Ad banned from Twitter, Instagram and Facebook: You said the word kinky!!!

I should also have contacted the press beforehand, trying to make sure to get some coverage. I put too little time into communicating with the press, both before and during the campaign, relying too much on social media, which I in the end couldn’t use as I’d expected.

4. Test your rewards

One thing I worked really hard on before launching was the rewards and the whole look and feel of the campaign. I was happy with the content, and we had some really nice rewards, especially the physical tarot deck, but they proved to be too expensive. People told me afterwards that they really wanted the tarot deck, but couldn’t afford it. I should have asked for feedback on the reward tiers before launching. Once again, this can’t be done if you’re in too much stress to launch, which I obviously was.

5. Don’t do it alone

Last, but not least: team up with someone that can help out with some of the actions that have to be done during the campaign. It’s very stressful to do all of it by yourself, especially if the campaign is not working out as intended. Share the work and the worries with someone, not least if it’s your first campaign. I did have help with some tasks, such as shooting the video, and I definitely had some good support from team members and people in my network, but if I’d go again, I’d try to share the workload even more.

Looking back, I still don’t regret doing it.

In the end, the campaign succeeded, despite me making some mistakes. The project has definitely benefited from everything that happened, and I learned many things that will be valuable when the game launches. The project reached new people and got some well-needed attention. But if I would do it again, I’d do a lot of things differently … and I’m not sure I ever will, because of how stressful it is.

But if I do, I won’t do it on impulse.

(Please, please, please brain, listen carefully now: don’t do it on impulse!)

Article

Playing with Power – BDSM in Games

October 15, 2018 • By

How are BDSM and power dynamics represented in games, and what can that teach us about love, life and games?

In this blog post I’m exploring what BDSM and games have in common, and how BDSM and power dynamics are represented in indie games. It’s based on the talk “Explicit Power Dynamics – BDSM in Games”, that I’ve given at Lyst Summit 2017, and at QGCon and IndieCade 2018. A video recording of the talk from QGCon can be found here.

BDSM is about playing with power dynamics

BDSM is an umbrella term for a number of sexual or erotic practices. The abbreviation stands for Bondage/Discipline, Dominance/Submission, and Sadism/Masochism. It’s often also grouped together with fetish culture, from the outside often characterized by fetishized materials and clothing, such as latex and PVC, uniforms, and bondage-like harnesses, but what which can be so much more than that.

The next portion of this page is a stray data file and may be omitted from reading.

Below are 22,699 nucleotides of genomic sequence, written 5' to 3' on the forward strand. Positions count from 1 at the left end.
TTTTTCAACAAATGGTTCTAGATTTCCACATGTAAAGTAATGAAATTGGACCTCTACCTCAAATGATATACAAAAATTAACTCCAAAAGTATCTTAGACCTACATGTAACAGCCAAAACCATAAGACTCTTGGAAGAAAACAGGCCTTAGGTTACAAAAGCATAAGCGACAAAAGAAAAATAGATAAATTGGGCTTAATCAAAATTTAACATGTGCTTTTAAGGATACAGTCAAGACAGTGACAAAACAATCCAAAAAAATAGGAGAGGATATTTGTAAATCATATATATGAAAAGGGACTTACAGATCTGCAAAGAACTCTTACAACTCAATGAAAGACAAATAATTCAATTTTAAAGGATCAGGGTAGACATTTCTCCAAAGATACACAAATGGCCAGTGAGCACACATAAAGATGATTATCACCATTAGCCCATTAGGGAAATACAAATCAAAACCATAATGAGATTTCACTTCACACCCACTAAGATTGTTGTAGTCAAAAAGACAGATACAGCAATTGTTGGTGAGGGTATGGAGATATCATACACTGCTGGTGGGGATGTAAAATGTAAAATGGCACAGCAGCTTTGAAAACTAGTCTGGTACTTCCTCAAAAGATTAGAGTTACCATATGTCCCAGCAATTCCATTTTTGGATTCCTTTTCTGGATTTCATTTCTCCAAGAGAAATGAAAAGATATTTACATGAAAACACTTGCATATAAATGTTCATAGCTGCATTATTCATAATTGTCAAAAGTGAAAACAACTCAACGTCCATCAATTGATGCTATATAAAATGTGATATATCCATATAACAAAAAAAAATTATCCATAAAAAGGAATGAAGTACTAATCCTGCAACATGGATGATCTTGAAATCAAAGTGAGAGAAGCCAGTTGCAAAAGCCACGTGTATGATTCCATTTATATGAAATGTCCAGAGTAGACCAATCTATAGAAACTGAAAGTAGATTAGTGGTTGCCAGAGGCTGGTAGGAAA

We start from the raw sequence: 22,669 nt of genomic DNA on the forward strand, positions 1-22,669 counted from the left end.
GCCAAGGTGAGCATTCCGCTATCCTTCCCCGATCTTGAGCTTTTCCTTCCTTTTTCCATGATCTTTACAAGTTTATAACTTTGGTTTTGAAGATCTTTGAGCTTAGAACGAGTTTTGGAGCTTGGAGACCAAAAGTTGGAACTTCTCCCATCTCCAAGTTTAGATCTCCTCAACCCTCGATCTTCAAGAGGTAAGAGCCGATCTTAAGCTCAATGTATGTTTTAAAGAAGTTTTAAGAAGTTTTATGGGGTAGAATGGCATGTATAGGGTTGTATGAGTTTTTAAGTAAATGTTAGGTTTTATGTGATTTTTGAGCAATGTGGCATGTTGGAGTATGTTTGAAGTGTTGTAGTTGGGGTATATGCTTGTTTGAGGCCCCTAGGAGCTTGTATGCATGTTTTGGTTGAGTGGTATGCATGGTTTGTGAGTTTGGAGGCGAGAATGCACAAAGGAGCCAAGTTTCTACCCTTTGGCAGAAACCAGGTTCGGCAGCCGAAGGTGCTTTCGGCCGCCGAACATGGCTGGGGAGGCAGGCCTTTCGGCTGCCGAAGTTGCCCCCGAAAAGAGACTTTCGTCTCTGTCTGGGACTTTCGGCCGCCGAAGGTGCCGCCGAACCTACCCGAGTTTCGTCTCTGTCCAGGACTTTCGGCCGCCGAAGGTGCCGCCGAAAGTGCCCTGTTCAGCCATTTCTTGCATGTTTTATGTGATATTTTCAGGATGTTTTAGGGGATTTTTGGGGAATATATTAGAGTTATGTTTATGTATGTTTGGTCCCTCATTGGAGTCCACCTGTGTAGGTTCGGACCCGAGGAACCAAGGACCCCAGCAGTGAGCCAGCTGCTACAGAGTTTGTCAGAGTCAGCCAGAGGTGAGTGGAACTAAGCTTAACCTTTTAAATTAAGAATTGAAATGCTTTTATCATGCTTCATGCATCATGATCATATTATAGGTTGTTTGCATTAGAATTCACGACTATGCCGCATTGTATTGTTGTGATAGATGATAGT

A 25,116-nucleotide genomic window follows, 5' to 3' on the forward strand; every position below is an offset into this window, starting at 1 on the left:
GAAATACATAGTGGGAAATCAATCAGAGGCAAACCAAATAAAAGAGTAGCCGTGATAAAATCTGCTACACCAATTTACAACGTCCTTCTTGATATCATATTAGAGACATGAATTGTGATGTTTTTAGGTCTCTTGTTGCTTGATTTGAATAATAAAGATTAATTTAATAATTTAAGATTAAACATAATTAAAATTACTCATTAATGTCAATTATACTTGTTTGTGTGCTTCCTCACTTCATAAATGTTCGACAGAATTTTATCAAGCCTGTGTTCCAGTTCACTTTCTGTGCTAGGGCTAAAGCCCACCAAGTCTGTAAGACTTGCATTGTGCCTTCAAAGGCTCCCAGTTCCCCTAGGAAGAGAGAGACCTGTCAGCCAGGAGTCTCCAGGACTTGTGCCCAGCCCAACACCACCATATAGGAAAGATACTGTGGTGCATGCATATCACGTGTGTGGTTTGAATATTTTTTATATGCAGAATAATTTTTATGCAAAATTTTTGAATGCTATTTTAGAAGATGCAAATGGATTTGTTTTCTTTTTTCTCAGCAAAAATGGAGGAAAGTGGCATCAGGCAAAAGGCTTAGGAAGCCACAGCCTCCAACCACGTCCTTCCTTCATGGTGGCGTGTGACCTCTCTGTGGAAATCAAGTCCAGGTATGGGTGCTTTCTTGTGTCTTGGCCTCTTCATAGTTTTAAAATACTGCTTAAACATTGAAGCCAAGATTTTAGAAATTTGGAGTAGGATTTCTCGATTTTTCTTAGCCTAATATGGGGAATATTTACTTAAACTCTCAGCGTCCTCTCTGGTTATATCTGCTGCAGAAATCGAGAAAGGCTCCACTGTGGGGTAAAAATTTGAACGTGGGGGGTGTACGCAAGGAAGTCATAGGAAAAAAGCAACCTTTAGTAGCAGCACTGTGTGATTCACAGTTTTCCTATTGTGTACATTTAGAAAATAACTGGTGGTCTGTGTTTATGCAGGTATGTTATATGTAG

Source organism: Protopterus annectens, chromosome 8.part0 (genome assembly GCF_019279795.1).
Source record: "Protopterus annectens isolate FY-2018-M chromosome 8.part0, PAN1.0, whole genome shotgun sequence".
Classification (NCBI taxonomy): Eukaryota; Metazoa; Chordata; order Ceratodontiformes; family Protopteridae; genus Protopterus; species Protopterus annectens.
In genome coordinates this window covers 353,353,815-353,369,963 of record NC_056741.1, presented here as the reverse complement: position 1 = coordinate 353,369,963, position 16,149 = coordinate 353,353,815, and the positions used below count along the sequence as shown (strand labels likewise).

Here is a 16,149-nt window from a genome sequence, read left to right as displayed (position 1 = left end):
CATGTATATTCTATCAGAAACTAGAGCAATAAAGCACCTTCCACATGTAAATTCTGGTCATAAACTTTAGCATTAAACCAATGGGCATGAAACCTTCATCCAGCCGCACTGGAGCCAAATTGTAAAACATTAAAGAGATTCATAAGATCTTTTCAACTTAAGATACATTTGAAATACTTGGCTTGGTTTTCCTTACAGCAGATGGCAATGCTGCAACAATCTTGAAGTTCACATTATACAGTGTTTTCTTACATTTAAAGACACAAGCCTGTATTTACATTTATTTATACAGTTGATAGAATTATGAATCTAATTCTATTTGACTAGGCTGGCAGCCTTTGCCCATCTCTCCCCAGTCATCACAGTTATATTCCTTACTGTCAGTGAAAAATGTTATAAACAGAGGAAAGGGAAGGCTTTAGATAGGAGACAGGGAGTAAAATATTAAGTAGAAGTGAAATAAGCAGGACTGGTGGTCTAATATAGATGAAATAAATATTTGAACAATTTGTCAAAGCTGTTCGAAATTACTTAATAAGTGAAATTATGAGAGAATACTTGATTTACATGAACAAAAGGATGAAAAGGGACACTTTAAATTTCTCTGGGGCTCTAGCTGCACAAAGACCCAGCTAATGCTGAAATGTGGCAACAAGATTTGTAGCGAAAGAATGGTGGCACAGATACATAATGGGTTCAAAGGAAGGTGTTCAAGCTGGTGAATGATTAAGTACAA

Within the subgroups of BDSM there are an almost infinite number of expressions that BDSM can take, all having something to do with playing with power dynamics. There is shibari, japanese bondage, edge play, involving for example blood and other body fluids, there is role-playing, for example age play and pet play. For the uninitiated, some of these practices can seem a bit scary, but for those practising them, they are considered positive and are often empowering for the individual.

BDSM is still outside of the norm. For a long time it was considered a mental illness, but the last couple of years this view has changed a bit. BDSM has become part of popular culture, for example through the book series 50 Shades of Grey by EL James and the feature films based on the series.

Flavors of BDSM is kind of a common ingredient in manga and anime, especially in boys’ love, and in anime ships – fan works in which fans pair up characters from anime, manga and games. And lately we have seen fetish expressions take a place within fashion. In fashion-based subcultures such as pastel goth, no-one raises an eyebrow if someone wears a harness or a choker, especially not if it’s pink. BDSM has also become part of some games, for example Ladykiller in a Bind (2016) by Christine Love, where it’s an integral part of the narrative. This is also a game I’m heavily inspired by in my own game creation.


Ladykiller in a Bind by Christine Love

Why is BDSM interesting from a games perspective?

BDSM actually has quite a lot in common with games. When I’m asked to speak about what games are, I often state that games require clear boundaries, clear rules, and clear feedback, among other things. These requirements are also part of the play of BDSM. Because make no mistake: BDSM is play, albeit sexual play – and play has as you might imagine a lot in common with games.

In Homo Ludens (1938) the philosopher Johan Huizinga defines play as: